The same pandemic-driven boom in mental health and wellness apps that helped ease two years of COVID-driven discontents is now raising alarms about privacy, efficacy and a blurring of the line between formal medical treatment and general self-care.
Why it matters: Online services for mental health have given more people easy access to help than ever before, and the sector is booming with investment.
Yes but: Not every mental health problem can be solved with an app, and consumers are confused by the range of options available — faced with advertising for apps that can sometimes conflate serious mental health issues with vaguer well-being concerns.
- “We need to become more sophisticated and differentiate between the apps and what they’re trying to do,” René Quashie, vice president of policy and regulatory affairs for digital health at the Consumer Technology Association, told Axios.
- “There’s a difference between somebody who’s got serious depressive symptoms, and somebody who is going through a stressful period in their life,” and apps should be clear about their aims and abilities, Quashie said.
What they’re saying: Experts who spoke to Axios said mental health apps fall into two camps: those that connect patients to clinicians and those that don’t, instead offering chatbots, mood trackers and guided breathing exercises.
- “I think we all want for there to be great ways to see our doctors remotely… but when you move to online, you have to think about the modality of treatment, and whether it’s going to be effective,” Christina Farr, a health-tech investor at Omers Ventures, told Axios.
- For example, Farr said, cognitive behavior therapy is especially popular for online health services, but it isn’t going to work for every patient.
Privacy and efficacy questions: Privacy policies for mental health apps are all over the place.
- Problems are more common with apps that don’t include clinical intervention, and thus aren’t subject to health privacy rules, and the lack of a comprehensive federal privacy law makes that worse, Quashie said.
- Research from January looking at mobile apps for mental health failed to find “convincing evidence” that any app intervention significantly helped with people’s anxiety, depression, smoking or drinking, thoughts of suicide, or feelings of well-being.
There’s also controversy around apps that diagnose and prescribe stimulants for treating attention deficit disorders. Those apps grew in popularity thanks to a pandemic-era waiver that allows companies to prescribe controlled substances online, but now some are facing accusations that they are “Adderall mills.”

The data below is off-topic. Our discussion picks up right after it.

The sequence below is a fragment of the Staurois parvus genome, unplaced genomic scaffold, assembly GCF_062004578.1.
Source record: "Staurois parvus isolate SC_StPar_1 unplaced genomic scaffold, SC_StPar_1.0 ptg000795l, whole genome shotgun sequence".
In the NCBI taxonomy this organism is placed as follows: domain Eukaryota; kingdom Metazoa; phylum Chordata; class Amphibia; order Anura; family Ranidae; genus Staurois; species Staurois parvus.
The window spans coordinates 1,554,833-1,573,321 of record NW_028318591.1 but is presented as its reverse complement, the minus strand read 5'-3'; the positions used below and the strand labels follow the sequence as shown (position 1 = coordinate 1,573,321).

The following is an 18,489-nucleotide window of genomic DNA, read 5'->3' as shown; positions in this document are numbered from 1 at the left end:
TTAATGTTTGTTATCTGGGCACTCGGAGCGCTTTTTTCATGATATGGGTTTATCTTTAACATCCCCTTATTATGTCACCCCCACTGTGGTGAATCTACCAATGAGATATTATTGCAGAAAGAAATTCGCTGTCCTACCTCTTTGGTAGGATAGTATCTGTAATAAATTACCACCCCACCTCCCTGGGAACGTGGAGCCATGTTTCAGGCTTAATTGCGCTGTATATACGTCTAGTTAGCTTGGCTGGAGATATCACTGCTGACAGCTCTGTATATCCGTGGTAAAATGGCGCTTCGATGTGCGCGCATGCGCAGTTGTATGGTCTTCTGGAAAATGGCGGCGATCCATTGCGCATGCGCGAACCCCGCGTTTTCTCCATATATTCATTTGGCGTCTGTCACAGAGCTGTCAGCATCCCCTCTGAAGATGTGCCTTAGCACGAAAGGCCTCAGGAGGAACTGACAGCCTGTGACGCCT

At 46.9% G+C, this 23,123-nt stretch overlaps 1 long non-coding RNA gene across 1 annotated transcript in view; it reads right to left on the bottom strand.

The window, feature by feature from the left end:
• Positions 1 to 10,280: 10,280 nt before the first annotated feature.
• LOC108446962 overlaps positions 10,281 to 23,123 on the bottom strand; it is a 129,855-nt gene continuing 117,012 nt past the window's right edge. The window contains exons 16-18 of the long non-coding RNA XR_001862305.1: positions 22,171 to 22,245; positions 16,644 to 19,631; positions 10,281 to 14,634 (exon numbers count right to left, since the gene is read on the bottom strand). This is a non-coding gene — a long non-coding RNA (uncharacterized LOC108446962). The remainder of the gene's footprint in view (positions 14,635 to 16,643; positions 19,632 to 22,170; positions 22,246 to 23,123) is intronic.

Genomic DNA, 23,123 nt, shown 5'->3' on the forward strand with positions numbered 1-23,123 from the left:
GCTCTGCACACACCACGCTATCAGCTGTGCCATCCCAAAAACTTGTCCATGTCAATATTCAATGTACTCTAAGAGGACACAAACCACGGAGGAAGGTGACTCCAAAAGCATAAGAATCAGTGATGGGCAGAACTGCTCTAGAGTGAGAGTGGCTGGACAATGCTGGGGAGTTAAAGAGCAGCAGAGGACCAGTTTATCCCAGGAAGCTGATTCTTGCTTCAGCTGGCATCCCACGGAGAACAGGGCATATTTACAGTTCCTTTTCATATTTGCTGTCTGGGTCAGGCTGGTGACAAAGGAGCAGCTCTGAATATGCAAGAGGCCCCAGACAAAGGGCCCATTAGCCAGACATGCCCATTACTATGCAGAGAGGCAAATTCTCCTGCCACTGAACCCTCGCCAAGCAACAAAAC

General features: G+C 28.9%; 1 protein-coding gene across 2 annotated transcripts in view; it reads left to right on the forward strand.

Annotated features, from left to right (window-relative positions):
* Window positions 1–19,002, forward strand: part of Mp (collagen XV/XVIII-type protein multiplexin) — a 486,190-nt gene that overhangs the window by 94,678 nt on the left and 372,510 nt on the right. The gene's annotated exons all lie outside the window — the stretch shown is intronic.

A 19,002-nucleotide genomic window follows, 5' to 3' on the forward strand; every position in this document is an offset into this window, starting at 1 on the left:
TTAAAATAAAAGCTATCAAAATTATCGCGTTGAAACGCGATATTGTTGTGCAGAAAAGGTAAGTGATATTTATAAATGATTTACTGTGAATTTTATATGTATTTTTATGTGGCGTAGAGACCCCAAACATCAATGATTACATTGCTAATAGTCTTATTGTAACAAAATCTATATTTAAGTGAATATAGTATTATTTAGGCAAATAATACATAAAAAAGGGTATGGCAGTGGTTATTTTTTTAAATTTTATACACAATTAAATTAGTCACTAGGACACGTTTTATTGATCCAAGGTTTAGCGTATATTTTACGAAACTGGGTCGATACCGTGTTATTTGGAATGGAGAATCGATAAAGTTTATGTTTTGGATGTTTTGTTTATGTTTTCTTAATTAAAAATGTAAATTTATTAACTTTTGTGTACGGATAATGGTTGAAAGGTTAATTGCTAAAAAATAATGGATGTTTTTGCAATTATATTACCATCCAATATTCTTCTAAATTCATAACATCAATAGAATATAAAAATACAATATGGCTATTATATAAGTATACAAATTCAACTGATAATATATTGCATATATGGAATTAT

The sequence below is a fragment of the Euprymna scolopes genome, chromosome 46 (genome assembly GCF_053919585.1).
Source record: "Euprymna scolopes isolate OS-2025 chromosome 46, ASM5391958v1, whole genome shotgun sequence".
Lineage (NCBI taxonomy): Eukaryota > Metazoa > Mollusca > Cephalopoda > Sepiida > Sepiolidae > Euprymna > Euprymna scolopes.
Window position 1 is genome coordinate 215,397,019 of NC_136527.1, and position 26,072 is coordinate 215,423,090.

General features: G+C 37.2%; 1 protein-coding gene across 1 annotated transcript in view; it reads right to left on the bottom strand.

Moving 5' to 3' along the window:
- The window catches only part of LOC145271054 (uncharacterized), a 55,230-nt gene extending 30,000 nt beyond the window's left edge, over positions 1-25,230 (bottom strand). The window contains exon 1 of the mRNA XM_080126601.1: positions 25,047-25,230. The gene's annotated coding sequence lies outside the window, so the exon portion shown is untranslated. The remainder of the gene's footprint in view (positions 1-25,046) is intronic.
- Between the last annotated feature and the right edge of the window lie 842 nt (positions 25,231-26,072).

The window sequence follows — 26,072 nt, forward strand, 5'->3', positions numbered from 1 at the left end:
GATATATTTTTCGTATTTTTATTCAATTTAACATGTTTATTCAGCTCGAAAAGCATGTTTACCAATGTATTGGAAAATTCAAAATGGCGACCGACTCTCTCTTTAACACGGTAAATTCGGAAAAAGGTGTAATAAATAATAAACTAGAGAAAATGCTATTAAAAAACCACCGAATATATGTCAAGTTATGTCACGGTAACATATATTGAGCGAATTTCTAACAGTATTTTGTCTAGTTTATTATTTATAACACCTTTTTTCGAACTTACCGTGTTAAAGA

The otherside: Connecting to a therapist via app can be a lifeline for people, especially during COVID-19 lockdowns.
- Studies suggest that in some cases, online therapy with a licensed provider can work just as well as in-person. “We can actually say, whether you do it over Zoom or in real life, that those outcomes are pretty similar,” Stephanie Collier, an instructor in psychiatry at Harvard Medical School, told Axios.
- Tiffany Mouzoon, a 41-year-old woman in from Orange County, Calif., told Axios she started using TalkSpace to text with a therapist when she was in recovery from an injury and unable to go anywhere in person.
- She said using the app took away the stigma of seeking mental health help. “I hit it off with my therapist,” she said. “It’s just really been there for me during a lot of my recovery. When you go to therapy, everyone’s kind of looking at the clock… Through the day, if I needed to talk to her, I could just text her.”
By the numbers: $4.4 billion flowed into mental health apps globally in 2021. $1.4 has been poured into the industry thus far in 2022, according to data provided to Axios by Pitchbook. 406 mental health startup deals were made in 2021, with 126 so far in 2022.
- Top companies include Cerebral, Lyra, Spring Health, Calm and Sondermind. Each of these services, except meditation app Calm, connects users with clinicians.
The bottom line: In an ideal world where everyone has resources and time for traditional therapy, mental health apps may be best viewed as a supplement, not a panacea. Collier from Harvard said apps without human intervention are best used as a “complimentary way to reinforce skills.”
- “Probably nothing beats that one-on-one connection, face to face,” said Mouzoon, who used TalkSpace. “In addition to my therapy, I would have the app — that’s how I would design my life if I could.”